Every morning, my one-hour commute to work down I-95 in Northern Massa-chusetts takes me past Danvers State Hospital. It's the building in the picture above, a creepy, gothic-looking asylum built in the 19th century to house mentally ill patients.
Danvers State has gained plenty of noteriety over the years. Before it shut its doors permanently in 1992, it was known as a house of horrors. Frontal lobotomies were perfected at Danvers State, electric shock and water immersion "treatments" were commonplace, and hundreds of its inmates were buried in unmarked graves. Only recently did a petition by former patients result in the creation of a cemetery to memoralize the forgotten dead.
Danvers State is famous for other reasons, too. Fans of H.P. Lovecraft may know that Danvers State Hospital made appearances in a handful of his short stories, including "Pickman's Model," "Herbert West Reanimator," and "The Shadow Over Innsmouth." Then, in 2001, the decaying and dilapidated structures became the site of a film shoot--the low-budget but well-crafted psychological horror/suspense film Session 9. If you haven't seen Session 9, rent it now--you're missing out. The Kirkbride building is the star of the movie, and with good reason--no expensive effects were necessary to infuse the film with horror and dread. Danvers State oozes with it.
It's a feeling I experienced first-hand, in fact. Watching Session 9 prompted me to visit the site one day. Driving past a threatening "No Trespassing--Police Take Notice" gate, I proceeded up an old access road, under a foreboding canopy of trees, and onto the old hospital grounds. Stopping my car on a weed-choked parking lot, I stepped out to take a close look at the old buildings.
It was creepy. I felt a presence there, as if something--the souls of countless inmates who lived a life of isolation and torment, perhaps--were hovering about, watching. An old church was on my right, the rotting steeple casting a long shadow. The silence was complete and deliciously eerie. With my curiosity satisfied (and my heart beating a little faster), I turned and drove away. Little did I know at the time that it would be my one and only visit.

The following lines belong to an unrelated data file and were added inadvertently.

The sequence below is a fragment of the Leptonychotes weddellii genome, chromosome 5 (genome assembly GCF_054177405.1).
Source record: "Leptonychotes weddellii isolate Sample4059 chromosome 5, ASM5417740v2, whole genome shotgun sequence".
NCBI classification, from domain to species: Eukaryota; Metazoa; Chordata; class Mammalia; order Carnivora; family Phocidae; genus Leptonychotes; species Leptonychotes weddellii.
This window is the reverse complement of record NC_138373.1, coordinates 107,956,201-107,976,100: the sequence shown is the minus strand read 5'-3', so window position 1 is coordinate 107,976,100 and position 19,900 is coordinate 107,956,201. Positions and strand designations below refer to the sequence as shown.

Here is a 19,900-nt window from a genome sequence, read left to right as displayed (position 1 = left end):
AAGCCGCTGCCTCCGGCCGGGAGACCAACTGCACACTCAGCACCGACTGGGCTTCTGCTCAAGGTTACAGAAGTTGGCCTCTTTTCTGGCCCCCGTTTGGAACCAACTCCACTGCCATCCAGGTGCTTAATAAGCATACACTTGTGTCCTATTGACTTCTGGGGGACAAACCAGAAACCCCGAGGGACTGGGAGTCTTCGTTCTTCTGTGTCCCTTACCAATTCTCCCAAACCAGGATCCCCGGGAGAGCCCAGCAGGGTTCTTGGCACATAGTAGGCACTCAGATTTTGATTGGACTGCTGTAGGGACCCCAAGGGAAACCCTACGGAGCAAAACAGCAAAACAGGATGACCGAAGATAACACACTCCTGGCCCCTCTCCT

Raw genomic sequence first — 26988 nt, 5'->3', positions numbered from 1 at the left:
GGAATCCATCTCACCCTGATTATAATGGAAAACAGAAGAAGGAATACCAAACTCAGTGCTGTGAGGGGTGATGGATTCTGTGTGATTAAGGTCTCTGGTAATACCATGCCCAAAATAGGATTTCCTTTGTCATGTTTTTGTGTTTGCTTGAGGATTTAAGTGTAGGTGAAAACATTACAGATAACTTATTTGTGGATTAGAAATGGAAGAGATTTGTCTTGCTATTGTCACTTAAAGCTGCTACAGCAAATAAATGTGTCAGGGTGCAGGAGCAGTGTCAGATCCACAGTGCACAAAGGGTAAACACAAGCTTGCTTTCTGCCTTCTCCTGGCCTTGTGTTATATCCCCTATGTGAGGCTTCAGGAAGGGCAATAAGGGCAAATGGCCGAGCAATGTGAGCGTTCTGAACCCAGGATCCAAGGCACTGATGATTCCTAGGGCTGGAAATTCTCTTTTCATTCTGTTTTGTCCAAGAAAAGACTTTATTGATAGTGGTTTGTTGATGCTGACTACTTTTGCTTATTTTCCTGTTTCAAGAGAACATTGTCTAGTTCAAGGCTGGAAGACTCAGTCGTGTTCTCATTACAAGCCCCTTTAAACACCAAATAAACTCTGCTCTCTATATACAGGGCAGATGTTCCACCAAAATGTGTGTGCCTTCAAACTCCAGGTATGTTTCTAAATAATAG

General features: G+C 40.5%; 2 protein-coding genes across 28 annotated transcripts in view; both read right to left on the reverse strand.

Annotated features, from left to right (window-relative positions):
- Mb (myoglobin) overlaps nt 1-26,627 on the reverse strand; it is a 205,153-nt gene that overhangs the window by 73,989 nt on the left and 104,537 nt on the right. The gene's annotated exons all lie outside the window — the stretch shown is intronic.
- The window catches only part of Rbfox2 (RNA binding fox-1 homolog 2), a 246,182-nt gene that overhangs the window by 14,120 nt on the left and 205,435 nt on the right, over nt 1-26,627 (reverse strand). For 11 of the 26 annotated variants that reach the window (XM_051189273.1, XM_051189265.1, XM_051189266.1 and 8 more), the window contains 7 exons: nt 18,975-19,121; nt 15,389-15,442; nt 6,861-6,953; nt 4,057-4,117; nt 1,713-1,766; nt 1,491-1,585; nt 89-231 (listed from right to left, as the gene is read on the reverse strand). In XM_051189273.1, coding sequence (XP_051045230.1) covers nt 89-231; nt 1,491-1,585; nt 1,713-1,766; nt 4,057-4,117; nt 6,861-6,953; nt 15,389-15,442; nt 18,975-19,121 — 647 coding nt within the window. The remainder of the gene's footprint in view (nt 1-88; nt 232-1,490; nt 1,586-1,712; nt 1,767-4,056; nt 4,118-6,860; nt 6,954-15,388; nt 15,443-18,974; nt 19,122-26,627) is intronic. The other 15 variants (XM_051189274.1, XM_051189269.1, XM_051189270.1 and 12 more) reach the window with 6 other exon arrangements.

Much to my chagrin, I soon learned that the buildings were slated for demolition in the name of "progress." The local newspaper said that a developer had bought the land to build a sprawing condominium complex. When the demolition finally began, my heart sank. Now, only a single brick facade remains. Uniform grey condos now cover the top of the hill, and an irreplaceable piece of this area's past--and a source of haunted wonder--is gone for good.
Now, I'm no luddite and I realize that progress is inevitable. Our population isn't shrinking and new housing is constantly in need. But it was nevertheless sad to see Danvers State go the way of the wrecking ball. Danvers State was listed on the National Register of Historic Places, and its my opinion that more should have been done to preserve the site. A half-assed effort by the developer to save the shell of just one building didn't go nearly far enough.
Now, a ghostly relic of New England's past is gone for good, and life in these parts is a little more mundane.
To view more pictures and learn about the history of this great old structure, go to these Web sites: